Hotels in Washington, D.C.
You’ll find one of the country’s best cultural scenes in Washington, D.C. In recent years, the our nation’s capital has also undergone a serious restaurant and nightlife renaissance. To craft your perfect itinerary in our up-and-coming capital, turn to this Washington D.C. travel guide.
Things Not to Miss in Washington, D.C.
Travel to Washington, D.C. is a unique experience. Its most notable neighborhoods include Georgetown, Adams Morgan, Downtown, and DuPont Circle. Here’s what to do there and beyond:
The White House
Cherry trees (springtime only)
Vietnam Veterans Memorial
John F. Kennedy Center for the Performing Arts
17 Smithsonian museums; don’t miss the National Air and Space Museum
When to Visit Washington, D.C.
Washington, D.C. travel in the spring is the best time to go—the weather is beautiful and the cherry trees are in bloom.
During the hot summer months, many of the nation’s leaders head out of town, while travelers from all over the world flock to the city’s monuments.
That means the city is lively, but July and August can be crowded and buggy.
The holiday season is a lively time to visit Washington, D.C. For many, the White House Christmas tree is a sight to behold, historic theaters stage classic Christmas performances, and carolers make their way down the avenues.
The 149-room hotel brings the luck and love of the Irish to Capitol Hill. The property is owned by an Irishman and shares the name of the famous park in Dublin. Waterford crystal sparkles in a display behind the front desk.
The all-suites hotel on a quiet street touts such special touches as full-size kitchens, coffee grinders and Potomac River views.
This 133-room boutique hotel is in the middle of M Street action but set slightly back, insulating guests from the loud street clatter. The property has two standout features: a rooftop pool and, off the lobby, the acclaimed Citronelle restaurant, run by celeb chef Michel Richard.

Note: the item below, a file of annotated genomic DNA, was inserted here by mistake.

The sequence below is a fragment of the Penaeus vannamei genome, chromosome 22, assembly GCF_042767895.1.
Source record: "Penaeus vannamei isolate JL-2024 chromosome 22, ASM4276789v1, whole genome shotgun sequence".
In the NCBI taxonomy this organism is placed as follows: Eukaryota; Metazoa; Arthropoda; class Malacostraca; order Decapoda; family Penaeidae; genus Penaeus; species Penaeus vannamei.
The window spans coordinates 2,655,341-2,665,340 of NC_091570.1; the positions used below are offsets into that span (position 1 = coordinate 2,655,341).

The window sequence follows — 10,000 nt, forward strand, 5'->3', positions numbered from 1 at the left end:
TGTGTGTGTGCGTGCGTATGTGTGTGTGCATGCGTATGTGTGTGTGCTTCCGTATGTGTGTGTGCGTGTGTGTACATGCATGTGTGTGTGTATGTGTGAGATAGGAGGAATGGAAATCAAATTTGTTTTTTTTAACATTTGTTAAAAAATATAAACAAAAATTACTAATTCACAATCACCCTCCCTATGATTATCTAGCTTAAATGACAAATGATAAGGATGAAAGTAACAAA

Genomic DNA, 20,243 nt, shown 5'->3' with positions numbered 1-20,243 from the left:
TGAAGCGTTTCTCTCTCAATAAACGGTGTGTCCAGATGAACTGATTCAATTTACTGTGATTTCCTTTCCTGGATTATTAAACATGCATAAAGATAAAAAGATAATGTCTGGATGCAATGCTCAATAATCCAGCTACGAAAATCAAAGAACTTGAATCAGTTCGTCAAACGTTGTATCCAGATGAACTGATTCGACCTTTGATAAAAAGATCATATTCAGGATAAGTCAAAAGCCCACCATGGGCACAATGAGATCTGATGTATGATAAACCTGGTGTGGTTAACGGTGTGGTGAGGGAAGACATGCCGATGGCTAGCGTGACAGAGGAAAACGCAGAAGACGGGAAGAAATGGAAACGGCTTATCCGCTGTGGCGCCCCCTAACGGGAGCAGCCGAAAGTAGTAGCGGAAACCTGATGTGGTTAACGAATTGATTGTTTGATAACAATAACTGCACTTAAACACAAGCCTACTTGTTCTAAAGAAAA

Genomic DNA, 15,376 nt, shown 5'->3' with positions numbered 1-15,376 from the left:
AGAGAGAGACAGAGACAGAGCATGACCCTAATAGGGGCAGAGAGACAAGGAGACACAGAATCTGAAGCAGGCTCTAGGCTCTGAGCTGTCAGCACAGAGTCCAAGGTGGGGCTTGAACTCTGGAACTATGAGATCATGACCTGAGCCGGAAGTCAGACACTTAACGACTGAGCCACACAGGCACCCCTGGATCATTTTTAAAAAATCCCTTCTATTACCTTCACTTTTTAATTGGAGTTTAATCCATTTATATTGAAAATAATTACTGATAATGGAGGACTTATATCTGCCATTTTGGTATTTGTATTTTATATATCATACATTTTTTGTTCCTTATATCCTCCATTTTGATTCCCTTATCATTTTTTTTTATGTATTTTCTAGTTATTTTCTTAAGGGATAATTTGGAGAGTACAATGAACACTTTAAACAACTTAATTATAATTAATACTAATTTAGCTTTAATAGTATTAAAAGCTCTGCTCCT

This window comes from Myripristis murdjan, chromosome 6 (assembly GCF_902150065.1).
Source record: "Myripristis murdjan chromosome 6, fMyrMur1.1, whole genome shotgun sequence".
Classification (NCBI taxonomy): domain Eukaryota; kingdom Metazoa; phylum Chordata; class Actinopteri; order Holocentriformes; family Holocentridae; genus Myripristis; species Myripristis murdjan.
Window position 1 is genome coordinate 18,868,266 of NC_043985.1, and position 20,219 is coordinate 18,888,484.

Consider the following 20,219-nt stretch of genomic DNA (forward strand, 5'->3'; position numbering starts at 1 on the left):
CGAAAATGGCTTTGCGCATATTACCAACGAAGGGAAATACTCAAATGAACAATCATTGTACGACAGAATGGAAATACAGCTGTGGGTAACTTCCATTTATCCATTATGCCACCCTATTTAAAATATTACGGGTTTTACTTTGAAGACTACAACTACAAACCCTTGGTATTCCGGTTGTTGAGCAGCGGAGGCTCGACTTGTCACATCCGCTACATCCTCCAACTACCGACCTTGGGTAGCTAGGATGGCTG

Tucked in a trio of Victorian row houses on a residential street, the European-style bed-and-breakfast provides a tranquil sanctuary steps from the action on 18th Street.
In some way, every Sofitel is a Parisian hotel, and despite the inescapable fact of its location in downtown Washington, the Lafayette is no exception.
A member of the Historic Hotels of America, the Renaissance Mayflower Hotel opened in 1925 and has a noted past hosting inaugural balls for every president from Coolidge through Reagan.
Unbeatable for location, the Hyatt Regency on Capitol Hill is within walking distance of many must-see DC attractions: The Smithsonian, the National Mall, and Union Station are all a brief stroll away, and the Capitol building is just two blocks south.
Popular with business and government workers — HUD, Energy, and NTSB all have offices in the same complex — this '60s-era hotel in L'Enfant Plaza attracts international conventioneers by the thousands.
This 200-year-old hotel remains steeped in Washington history, even though the rooms where Lincoln lived, Coolidge governed, and Martin Luther King Jr. wrote have long since been renovated away.
Located in Dupont Circle just one mile from the National Mall, Hotel Palomar is a Kimpton boutique property with a chic, art-inspired design.
Construction on this property was completed in 1866 by Robert Mills, architect of the Washington Monument; before it was a hotel, it originally opened as the city’s first General Post Office.
You could be forgiven for misidentifying this Mandarin outpost, opened in 2004 and gorgeously set on the Tidal Basin, as some sort of Pan-Asian embassy. The Far East sensibility is all-encompassing, with the effect of breathing freshness and calm into D.C.'s traditional, harried landscape.
Just a brief walk from Georgetown and Dupont Circle, this West End luxury hotel on a tree-lined stretch of 22nd Street has easy access to the monuments and the museums. The newly renovated property (2007) has a bright, airy, and fully wired lobby highlighted by an enormous skylight.
This 99-room Beaux-Arts landmark reopened in 2009 after a two-year, floor-to-ceiling overhaul. Thomas Jefferson-inspired design details abound, ranging from toile drapes to three-inch-thick doorframes in guest rooms, just like those at Monticello.
The sleek 139-room Washington, D.C., hotel is all about clean architectural materials such as limestone and dark teakwood paired with unexpected dashes of olive green and deep purple.